Why is play important?

Why is play important?

Play is an essential part of every child's life and is vital for the enjoyment of childhood as well as social, emotional, intellectual and physical development.

When children are asked about what they think is important in their lives, playing and friends is usually at the top of the list.

Defining play

How do we define what 'playing' actually means?

Our Charter for Children's Play describes play as: 'what children and young people do when they follow their own ideas and interests, in their own way, and for their own reasons.'

Play has also frequently been described as 'what children and young people do when they are not being told what to do by adults'.

Having time and space to play gives children the opportunity to meet and socialise with their friends, keeps them physically active, and gives the freedom to choose what they want to do.

Research shows that play has many benefits for children, families and the wider community, as well as improving health and quality of life. Recent research suggests that children's access to good play provision can:

  • increase their self-awareness, self-esteem, and self-respect
  • improve and maintain their physical and mental health
  • give them the opportunity to mix with other children
  • allow them to increase their confidence through developing new skills
  • promote their imagination, independence and creativity
  • offer opportunities for children of all abilities and backgrounds to play together
  • provide opportunities for developing social skills and learning
  • build resilience through risk taking and challenge, problem solving, and dealing with new and novel situations
  • provide opportunities to learn about their environment and the wider community.

Evidence is also available that outlines wider benefits of play provision for families and communities, suggesting that:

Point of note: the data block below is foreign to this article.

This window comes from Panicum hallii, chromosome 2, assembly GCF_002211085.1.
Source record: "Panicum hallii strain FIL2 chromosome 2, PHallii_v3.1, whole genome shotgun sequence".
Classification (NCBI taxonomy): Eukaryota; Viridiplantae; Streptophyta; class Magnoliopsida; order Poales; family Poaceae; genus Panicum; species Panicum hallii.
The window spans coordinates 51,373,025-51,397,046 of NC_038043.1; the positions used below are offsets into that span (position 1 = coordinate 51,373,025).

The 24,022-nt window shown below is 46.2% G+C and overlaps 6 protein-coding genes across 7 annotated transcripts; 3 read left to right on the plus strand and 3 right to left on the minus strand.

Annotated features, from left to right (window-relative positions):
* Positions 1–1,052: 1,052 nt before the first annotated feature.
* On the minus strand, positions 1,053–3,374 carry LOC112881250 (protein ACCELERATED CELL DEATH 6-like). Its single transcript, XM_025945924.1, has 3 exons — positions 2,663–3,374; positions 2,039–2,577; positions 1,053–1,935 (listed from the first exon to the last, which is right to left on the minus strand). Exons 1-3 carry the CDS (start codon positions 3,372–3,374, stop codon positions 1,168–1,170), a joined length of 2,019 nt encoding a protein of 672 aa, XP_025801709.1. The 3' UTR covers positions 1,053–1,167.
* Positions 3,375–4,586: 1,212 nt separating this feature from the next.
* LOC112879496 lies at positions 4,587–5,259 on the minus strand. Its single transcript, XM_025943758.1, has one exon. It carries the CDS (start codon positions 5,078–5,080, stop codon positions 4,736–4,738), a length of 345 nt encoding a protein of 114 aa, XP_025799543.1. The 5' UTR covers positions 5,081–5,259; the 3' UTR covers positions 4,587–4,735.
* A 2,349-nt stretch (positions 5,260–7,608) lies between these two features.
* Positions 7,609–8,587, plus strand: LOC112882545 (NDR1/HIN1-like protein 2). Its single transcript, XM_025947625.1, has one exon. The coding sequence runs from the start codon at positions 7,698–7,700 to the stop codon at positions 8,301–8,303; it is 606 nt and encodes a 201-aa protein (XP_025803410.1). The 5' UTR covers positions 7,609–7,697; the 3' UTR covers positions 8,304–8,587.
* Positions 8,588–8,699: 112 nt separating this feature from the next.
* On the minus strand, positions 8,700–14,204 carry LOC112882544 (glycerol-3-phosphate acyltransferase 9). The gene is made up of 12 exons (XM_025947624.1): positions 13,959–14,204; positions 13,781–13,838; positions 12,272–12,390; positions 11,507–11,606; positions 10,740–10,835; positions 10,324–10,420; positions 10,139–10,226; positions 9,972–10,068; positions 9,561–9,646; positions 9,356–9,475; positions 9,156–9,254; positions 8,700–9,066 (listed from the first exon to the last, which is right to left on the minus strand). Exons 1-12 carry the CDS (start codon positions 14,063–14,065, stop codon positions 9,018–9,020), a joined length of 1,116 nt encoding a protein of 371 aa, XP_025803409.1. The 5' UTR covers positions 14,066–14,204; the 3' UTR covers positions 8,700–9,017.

• parents can feel more secure knowing that their children are happy, safe and enjoying themselves
  • families benefit from healthier, happier children
  • buildings and facilities used by play services are frequently seen as a focal point for communities
  • it offers opportunities for social interaction for the wider community and supports the development of a greater sense of community spirit, promoting social cohesion
  • public outside spaces have an important role in the everyday lives of children and young people, especially as a place for meeting friends
  • parks and other green spaces are popular with adults taking young children out to play and for older children and young people to spend time together.

Summaries of the research and evidence of the positive benefits of play are discussed in detail in Play for a Change, and the Children's Play Council's Making the case for play.

 

Children's right to play

The right to play and informal recreation, for all children and young people up to 18 years of age, is enshrined in Article 31 of the UN Convention on the Rights of the Child, ratified by the UK government in 1991. The government has a duty under this convention to protect and promote play opportunities for all children and young people.

 

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